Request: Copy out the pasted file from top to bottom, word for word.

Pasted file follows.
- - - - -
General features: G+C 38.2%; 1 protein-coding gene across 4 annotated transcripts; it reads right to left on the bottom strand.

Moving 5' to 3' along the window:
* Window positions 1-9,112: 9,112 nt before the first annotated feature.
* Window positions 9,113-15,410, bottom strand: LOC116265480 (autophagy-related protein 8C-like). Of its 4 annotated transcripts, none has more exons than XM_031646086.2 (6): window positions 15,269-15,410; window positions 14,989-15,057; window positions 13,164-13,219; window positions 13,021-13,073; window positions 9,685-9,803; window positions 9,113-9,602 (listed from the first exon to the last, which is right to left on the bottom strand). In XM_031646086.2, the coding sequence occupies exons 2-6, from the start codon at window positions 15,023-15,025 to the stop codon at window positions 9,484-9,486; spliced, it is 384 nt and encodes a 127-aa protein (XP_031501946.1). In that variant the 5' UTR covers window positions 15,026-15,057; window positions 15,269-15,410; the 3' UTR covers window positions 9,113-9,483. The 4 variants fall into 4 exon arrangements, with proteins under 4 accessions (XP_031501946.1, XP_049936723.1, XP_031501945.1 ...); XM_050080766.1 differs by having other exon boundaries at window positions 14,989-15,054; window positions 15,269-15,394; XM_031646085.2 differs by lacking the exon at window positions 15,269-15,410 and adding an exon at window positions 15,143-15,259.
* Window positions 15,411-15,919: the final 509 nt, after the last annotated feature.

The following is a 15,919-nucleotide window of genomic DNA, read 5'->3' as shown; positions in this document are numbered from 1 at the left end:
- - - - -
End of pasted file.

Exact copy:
General features: G+C 38.2%; 1 protein-coding gene across 4 annotated transcripts; it reads right to left on the bottom strand.

Moving 5' to 3' along the window:
* Window positions 1-9,112: 9,112 nt before the first annotated feature.
* Window positions 9,113-15,410, bottom strand: LOC116265480 (autophagy-related protein 8C-like). Of its 4 annotated transcripts, none has more exons than XM_031646086.2 (6): window positions 15,269-15,410; window positions 14,989-15,057; window positions 13,164-13,219; window positions 13,021-13,073; window positions 9,685-9,803; window positions 9,113-9,602 (listed from the first exon to the last, which is right to left on the bottom strand). In XM_031646086.2, the coding sequence occupies exons 2-6, from the start codon at window positions 15,023-15,025 to the stop codon at window positions 9,484-9,486; spliced, it is 384 nt and encodes a 127-aa protein (XP_031501946.1). In that variant the 5' UTR covers window positions 15,026-15,057; window positions 15,269-15,410; the 3' UTR covers window positions 9,113-9,483. The 4 variants fall into 4 exon arrangements, with proteins under 4 accessions (XP_031501946.1, XP_049936723.1, XP_031501945.1 ...); XM_050080766.1 differs by having other exon boundaries at window positions 14,989-15,054; window positions 15,269-15,394; XM_031646085.2 differs by lacking the exon at window positions 15,269-15,410 and adding an exon at window positions 15,143-15,259.
* Window positions 15,411-15,919: the final 509 nt, after the last annotated feature.

The following is a 15,919-nucleotide window of genomic DNA, read 5'->3' as shown; positions in this document are numbered from 1 at the left end: